Watch to learn more about how VVA began and what we've accomplished for Vietnam veterans as well as veterans of later conflicts.
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Founded in 1978, Vietnam Veterans of America is the only national
Vietnam veterans organization congressionally chartered and exclusively
dedicated to Vietnam-era veterans and their families. VVA is organized
as a not-for-profit corporation and is tax-exempt under Section
501(c)(19) of the Internal Revenue Service Code
VVA'S FOUNDING PRINCIPLE
"Never again will one generation of veterans
VVA's goals are to promote and support the full range of
issues important to Vietnam veterans, to create a new identity
for this generation of veterans, and to change public perception
of Vietnam veterans.
- Over 75,000 individual members
- 48 state councils
- 650 local chapters
- Aggressively advocate on issues important to veterans
- Seek full access to quality health care for veterans
- Identify the full range of disabling injuries and illnesses incurred
during military service
- Hold government agencies accountable for following laws mandating
veterans health care
- Create a positive public perception of Vietnam veterans
- Seek the fullest possible accounting of America's POW/MIAs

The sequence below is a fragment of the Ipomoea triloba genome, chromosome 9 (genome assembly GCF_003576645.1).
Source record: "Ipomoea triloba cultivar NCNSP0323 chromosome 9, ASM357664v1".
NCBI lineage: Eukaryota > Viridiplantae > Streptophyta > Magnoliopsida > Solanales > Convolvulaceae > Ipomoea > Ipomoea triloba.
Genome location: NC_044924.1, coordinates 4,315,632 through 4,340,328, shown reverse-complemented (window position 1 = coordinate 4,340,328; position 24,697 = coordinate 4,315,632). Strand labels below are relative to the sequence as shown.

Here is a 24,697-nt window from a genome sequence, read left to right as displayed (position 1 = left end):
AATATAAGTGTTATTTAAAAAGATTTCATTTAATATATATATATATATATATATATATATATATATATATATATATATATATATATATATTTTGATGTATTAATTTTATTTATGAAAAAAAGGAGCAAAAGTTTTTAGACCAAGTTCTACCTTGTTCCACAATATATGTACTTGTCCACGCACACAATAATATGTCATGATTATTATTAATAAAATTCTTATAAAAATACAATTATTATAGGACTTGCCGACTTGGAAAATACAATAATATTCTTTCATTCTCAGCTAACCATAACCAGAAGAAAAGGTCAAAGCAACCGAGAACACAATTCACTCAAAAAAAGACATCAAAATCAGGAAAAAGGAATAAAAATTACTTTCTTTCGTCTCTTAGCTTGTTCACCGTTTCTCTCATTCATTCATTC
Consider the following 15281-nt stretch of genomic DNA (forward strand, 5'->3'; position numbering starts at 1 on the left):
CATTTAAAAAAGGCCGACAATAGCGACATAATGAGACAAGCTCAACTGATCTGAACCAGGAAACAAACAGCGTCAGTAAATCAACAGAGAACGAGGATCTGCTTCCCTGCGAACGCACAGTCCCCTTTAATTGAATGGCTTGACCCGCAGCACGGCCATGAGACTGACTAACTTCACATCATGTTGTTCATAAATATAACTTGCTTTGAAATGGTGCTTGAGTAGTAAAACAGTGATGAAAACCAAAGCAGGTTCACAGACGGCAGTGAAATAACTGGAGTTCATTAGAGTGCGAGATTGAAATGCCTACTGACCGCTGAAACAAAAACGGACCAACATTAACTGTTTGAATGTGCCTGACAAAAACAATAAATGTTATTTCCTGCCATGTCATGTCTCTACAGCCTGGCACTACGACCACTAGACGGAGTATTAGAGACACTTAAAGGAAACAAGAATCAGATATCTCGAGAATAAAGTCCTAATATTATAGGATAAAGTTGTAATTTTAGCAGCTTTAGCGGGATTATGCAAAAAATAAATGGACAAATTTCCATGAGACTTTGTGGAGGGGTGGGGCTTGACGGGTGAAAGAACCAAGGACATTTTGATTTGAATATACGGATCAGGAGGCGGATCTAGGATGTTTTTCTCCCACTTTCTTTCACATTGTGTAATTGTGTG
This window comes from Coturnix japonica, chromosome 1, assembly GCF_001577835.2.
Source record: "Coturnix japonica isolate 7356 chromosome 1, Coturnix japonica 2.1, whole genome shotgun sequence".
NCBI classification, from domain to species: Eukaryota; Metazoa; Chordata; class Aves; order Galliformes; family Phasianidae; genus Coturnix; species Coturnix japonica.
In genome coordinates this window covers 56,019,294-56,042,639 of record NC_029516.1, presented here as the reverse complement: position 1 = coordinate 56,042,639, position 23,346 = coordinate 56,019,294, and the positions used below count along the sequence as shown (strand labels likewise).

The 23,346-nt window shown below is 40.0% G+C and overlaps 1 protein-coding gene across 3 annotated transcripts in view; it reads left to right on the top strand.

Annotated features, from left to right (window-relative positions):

- Support the next generation of America's war veterans
- Serve our communities
Symbolism of the VVA Flag
The VVA flag is an elegant presentation of American veterans’ service in the Vietnam War. VVA Flags are proudly displayed at all Vietnam Veterans of America meetings and functions and in Veterans Affairs Committee chambers of both the U.S. Senate and the US House of Representatives.
The background color is golden yellow, the primary color of the Vietnam Service Ribbon.
In the “hoist” of the flag, the seventeen brown stars, arranged in three vertical rows, represent the seventeen official campaigns of the Vietnam War.
The insignia of VVA, including the identification inscription Vietnam Veterans of America is centered between the campaign stars and the “fly” of the flag. The VVA insignia incorporates the colors and stripes of the Vietnam Service Ribbon, which was awarded to all men and women who served in Southeast Asia and the contiguous waters or air space thereover from July 4, 1965, through March 28, 1973.
Surrounding the insignia, in natural colors, is a wreath containing a laurel branch and a sheaf of rice stalks. The two are tied together at the base with a strand of black barbed wire. The rice represents Southeast Asia, and the laurel signifies honor to all who served there. The black barbed wire serves as a reminder of the POWs and MIAs who are still unaccounted for
Vietnam Veterans Of America
8719 Colesville Rd., Suite 100
Silver Spring, Maryland 20910
Toll Free: 1-800-882-1316